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Author Topic: Woodworking - How to resources needed.  (Read 1912 times)

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Online Vulcanbill

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Woodworking - How to resources needed.
« on: March 18, 2014, 06:10:24 AM »
I have a lot of trees of various varieties that will need to be dealt with.  Many have and will continue to become firewood.  But some are big enough that I think something fun could be done with them.  I don't have many significant
tools other than chainsaws and some basic hand tools.  I'm not averse to purchasing more but nothing expensive like a lathe or giant bandsaw or anything.  I'm thinking about crafting some planters or signs or just some basic stuff
for gifts or possibly to make a few bucks on. 

I have learning to do and need some resources.  For example, if I wanted to just cut a piece off a large log at an angle to be used to burn someone's name into as a cute little front yard sign, what would need to be done?
I envision cut, sand, burn or carve and then poly.  Seems too easy.  What am I missing?  Where do I learn about this? 
If a person's primary concern is increasing freedom, they should prepare for a reduction in average lifespan.  ---  Misanthropist

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Offline Scratch

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Re: Woodworking - How to resources needed.
« Reply #1 on: March 18, 2014, 08:44:26 AM »
Big-A-Boom!

Online Vulcanbill

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Re: Woodworking - How to resources needed.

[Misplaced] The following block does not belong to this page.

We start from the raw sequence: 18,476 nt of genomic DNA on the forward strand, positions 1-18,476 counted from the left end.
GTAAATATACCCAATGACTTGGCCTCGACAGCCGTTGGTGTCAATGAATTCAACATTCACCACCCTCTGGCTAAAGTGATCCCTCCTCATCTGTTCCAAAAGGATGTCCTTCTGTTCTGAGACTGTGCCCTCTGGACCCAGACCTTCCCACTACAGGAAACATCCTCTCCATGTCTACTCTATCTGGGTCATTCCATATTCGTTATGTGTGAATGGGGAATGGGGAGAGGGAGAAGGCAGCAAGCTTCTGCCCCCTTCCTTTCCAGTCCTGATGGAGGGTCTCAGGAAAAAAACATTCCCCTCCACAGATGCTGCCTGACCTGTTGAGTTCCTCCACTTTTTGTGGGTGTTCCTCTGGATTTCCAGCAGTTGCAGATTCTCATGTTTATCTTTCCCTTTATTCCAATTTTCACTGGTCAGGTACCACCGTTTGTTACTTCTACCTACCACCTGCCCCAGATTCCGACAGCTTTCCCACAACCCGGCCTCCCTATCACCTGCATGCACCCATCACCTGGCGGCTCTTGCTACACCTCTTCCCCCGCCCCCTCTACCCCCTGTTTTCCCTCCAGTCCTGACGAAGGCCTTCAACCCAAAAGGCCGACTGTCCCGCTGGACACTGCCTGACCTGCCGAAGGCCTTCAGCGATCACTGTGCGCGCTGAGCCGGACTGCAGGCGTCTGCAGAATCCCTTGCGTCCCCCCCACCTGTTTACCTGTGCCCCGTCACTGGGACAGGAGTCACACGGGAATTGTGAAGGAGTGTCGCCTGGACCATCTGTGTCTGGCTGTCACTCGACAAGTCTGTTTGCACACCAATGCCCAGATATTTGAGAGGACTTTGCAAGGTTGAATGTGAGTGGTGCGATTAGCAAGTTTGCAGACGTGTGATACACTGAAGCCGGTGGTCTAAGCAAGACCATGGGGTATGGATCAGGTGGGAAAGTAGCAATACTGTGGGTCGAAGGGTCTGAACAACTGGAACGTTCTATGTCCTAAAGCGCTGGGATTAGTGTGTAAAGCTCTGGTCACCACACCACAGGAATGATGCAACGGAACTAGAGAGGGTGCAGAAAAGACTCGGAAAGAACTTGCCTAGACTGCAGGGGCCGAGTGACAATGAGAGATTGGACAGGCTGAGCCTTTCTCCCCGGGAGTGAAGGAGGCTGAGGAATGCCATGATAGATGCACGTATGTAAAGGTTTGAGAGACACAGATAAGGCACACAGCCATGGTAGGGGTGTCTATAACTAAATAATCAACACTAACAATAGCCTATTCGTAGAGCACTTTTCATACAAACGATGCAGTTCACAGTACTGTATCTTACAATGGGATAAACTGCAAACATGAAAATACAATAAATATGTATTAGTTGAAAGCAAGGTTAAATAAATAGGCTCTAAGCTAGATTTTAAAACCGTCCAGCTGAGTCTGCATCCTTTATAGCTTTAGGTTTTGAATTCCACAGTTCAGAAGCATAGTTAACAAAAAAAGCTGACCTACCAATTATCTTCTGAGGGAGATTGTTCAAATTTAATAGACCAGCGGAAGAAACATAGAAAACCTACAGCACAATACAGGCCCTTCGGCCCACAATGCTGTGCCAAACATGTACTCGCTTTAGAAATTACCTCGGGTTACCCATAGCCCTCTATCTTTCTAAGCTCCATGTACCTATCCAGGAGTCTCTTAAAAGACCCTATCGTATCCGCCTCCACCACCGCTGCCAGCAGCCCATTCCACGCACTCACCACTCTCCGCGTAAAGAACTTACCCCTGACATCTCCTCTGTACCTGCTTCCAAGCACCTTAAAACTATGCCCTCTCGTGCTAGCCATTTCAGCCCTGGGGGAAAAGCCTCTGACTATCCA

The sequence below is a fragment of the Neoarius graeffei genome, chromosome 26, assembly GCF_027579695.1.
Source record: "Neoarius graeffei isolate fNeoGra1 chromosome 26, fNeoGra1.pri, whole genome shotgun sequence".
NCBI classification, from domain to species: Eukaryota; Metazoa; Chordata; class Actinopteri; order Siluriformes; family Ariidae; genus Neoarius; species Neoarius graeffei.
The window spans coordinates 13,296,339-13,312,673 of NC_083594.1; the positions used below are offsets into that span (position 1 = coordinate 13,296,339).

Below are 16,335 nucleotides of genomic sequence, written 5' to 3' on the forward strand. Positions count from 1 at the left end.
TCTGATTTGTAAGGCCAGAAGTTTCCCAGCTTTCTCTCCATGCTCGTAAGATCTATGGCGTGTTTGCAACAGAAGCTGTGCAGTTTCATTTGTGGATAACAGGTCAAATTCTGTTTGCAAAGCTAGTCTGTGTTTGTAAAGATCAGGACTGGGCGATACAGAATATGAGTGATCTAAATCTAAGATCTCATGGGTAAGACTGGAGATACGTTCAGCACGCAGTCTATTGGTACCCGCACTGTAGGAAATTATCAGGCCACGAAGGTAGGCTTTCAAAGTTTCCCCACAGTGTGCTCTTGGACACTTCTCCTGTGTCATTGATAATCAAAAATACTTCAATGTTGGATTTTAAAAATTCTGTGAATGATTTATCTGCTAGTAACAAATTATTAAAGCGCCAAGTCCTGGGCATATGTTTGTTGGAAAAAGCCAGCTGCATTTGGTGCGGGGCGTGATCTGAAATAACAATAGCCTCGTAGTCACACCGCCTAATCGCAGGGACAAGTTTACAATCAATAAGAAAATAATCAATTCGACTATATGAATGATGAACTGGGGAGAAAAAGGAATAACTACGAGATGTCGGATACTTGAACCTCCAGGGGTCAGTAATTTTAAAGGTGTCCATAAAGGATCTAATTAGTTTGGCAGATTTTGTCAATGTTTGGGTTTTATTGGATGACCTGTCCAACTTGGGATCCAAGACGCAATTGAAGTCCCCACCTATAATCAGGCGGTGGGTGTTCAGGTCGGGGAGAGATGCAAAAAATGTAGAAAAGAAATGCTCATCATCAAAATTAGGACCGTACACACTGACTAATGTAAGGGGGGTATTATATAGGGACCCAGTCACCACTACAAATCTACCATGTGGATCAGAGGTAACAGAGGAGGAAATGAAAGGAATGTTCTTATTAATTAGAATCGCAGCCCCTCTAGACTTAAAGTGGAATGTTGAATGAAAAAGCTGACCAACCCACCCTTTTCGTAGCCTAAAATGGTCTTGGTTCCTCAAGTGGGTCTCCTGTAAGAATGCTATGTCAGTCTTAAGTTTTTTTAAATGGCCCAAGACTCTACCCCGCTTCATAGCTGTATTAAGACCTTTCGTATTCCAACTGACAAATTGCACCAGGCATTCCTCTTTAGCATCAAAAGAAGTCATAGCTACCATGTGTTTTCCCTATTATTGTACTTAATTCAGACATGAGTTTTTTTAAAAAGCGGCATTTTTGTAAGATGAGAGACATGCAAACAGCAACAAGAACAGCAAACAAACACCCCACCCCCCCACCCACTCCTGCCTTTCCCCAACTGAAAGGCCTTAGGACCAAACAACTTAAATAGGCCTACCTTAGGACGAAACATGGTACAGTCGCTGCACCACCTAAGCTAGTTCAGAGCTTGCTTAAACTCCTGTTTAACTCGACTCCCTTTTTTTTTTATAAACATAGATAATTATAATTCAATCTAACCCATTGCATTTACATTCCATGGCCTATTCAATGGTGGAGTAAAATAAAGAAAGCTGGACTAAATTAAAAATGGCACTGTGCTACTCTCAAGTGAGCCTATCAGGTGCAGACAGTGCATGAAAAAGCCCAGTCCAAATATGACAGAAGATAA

« Reply #2 on: March 18, 2014, 11:20:31 AM »
effective but slightly less delicate than I'm after I'm afraid. 
If a person's primary concern is increasing freedom, they should prepare for a reduction in average lifespan.  ---  Misanthropist

If you say "Gullible" real slow, it sounds like "Orange"

Offline vfrrider

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Re: Woodworking - How to resources needed.
« Reply #3 on: March 18, 2014, 07:31:24 PM »
First is what kind of wood?

If decent hardwood, you need to have them cut into planks about 3-4" thick by 6-8' long, preferably quarter sawn and seal the ends with wax and let them dry over 2-3 years in a controlled environment. You will need a motorized tree bandsaw to do this yourself.

OR you can hire an experienced wood harvester for a share of the harvest.

Nice hardwood is getting from $60 -$100 a board foot in walnut, about half that for everything from maple to red oak and bodark.

Any way you do it, your not going to harvest and use anything immediately for decent stuff.

Buy a copy of Popular Mechanics for suggestions, or go to Home Depot and check out their DIY books.

Larry
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Re: Woodworking - How to resources needed.
« Reply #4 on: March 19, 2014, 10:21:28 AM »
First is what kind of wood?

If decent hardwood, you need to have them cut into planks about 3-4" thick by 6-8' long, preferably quarter sawn and seal the ends with wax and let them dry over 2-3 years in a controlled environment. You will need a motorized tree bandsaw to do this yourself.

OR you can hire an experienced wood harvester for a share of the harvest.

Nice hardwood is getting from $60 -$100 a board foot in walnut, about half that for everything from maple to red oak and bodark.

Any way you do it, your not going to harvest and use anything immediately for decent stuff.

Buy a copy of Popular Mechanics for suggestions, or go to Home Depot and check out their DIY books.

Larry
VFRrider


Perhaps the use of the word woodworking has given a false impression of my intent.  I'm thinking VERY simple projects like making planters out of logs or signs out of a crosscut.  Stuff I can do with a chainsaw, drill and a few hand tools.  :)

think... this type stuff:  You know, really complicated. 

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If a person's primary concern is increasing freedom, they should prepare for a reduction in average lifespan.  ---  Misanthropist

If you say "Gullible" real slow, it sounds like "Orange"